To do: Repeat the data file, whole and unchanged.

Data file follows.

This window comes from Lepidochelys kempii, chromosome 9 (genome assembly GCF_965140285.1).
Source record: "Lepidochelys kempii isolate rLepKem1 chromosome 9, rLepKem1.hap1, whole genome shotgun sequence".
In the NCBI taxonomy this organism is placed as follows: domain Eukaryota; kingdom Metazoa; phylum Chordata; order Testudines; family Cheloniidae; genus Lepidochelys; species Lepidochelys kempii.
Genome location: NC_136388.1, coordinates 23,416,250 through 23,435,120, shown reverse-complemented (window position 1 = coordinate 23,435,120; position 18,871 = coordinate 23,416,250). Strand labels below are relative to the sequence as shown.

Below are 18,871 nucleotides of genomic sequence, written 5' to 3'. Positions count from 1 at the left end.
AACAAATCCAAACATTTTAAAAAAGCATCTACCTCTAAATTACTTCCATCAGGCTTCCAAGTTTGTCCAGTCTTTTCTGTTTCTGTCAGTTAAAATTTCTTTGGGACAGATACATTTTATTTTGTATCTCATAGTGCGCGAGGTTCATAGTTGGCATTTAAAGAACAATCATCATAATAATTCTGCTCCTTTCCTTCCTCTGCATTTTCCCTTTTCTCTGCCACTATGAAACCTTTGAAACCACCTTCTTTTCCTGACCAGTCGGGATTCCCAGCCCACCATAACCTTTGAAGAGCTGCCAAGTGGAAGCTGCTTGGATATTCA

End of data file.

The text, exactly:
This window comes from Lepidochelys kempii, chromosome 9 (genome assembly GCF_965140285.1).
Source record: "Lepidochelys kempii isolate rLepKem1 chromosome 9, rLepKem1.hap1, whole genome shotgun sequence".
In the NCBI taxonomy this organism is placed as follows: domain Eukaryota; kingdom Metazoa; phylum Chordata; order Testudines; family Cheloniidae; genus Lepidochelys; species Lepidochelys kempii.
Genome location: NC_136388.1, coordinates 23,416,250 through 23,435,120, shown reverse-complemented (window position 1 = coordinate 23,435,120; position 18,871 = coordinate 23,416,250). Strand labels below are relative to the sequence as shown.

Below are 18,871 nucleotides of genomic sequence, written 5' to 3'. Positions count from 1 at the left end.
AACAAATCCAAACATTTTAAAAAAGCATCTACCTCTAAATTACTTCCATCAGGCTTCCAAGTTTGTCCAGTCTTTTCTGTTTCTGTCAGTTAAAATTTCTTTGGGACAGATACATTTTATTTTGTATCTCATAGTGCGCGAGGTTCATAGTTGGCATTTAAAGAACAATCATCATAATAATTCTGCTCCTTTCCTTCCTCTGCATTTTCCCTTTTCTCTGCCACTATGAAACCTTTGAAACCACCTTCTTTTCCTGACCAGTCGGGATTCCCAGCCCACCATAACCTTTGAAGAGCTGCCAAGTGGAAGCTGCTTGGATATTCA